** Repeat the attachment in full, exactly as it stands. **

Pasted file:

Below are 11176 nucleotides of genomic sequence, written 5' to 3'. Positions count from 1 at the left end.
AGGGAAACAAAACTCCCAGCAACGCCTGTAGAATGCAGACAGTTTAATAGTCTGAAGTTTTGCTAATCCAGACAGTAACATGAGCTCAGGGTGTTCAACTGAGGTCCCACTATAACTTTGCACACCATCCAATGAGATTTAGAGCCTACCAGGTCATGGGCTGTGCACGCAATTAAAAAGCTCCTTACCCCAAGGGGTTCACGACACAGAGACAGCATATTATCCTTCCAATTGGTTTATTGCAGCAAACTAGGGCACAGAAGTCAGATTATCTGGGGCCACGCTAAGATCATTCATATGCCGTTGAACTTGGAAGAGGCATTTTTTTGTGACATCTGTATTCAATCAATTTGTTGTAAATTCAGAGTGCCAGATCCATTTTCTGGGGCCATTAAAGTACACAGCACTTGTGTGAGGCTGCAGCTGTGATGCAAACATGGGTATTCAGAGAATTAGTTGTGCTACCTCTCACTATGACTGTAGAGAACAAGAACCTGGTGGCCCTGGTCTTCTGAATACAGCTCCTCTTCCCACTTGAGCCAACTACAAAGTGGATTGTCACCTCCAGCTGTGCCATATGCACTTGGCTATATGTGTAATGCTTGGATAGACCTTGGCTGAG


Below are 11176 nucleotides of genomic sequence, written 5' to 3'. Positions count from 1 at the left end.
AGGGAAACAAAACTCCCAGCAACGCCTGTAGAATGCAGACAGTTTAATAGTCTGAAGTTTTGCTAATCCAGACAGTAACATGAGCTCAGGGTGTTCAACTGAGGTCCCACTATAACTTTGCACACCATCCAATGAGATTTAGAGCCTACCAGGTCATGGGCTGTGCACGCAATTAAAAAGCTCCTTACCCCAAGGGGTTCACGACACAGAGACAGCATATTATCCTTCCAATTGGTTTATTGCAGCAAACTAGGGCACAGAAGTCAGATTATCTGGGGCCACGCTAAGATCATTCATATGCCGTTGAACTTGGAAGAGGCATTTTTTTGTGACATCTGTATTCAATCAATTTGTTGTAAATTCAGAGTGCCAGATCCATTTTCTGGGGCCATTAAAGTACACAGCACTTGTGTGAGGCTGCAGCTGTGATGCAAACATGGGTATTCAGAGAATTAGTTGTGCTACCTCTCACTATGACTGTAGAGAACAAGAACCTGGTGGCCCTGGTCTTCTGAATACAGCTCCTCTTCCCACTTGAGCCAACTACAAAGTGGATTGTCACCTCCAGCTGTGCCATATGCACTTGGCTATATGTGTAATGCTTGGATAGACCTTGGCTGAG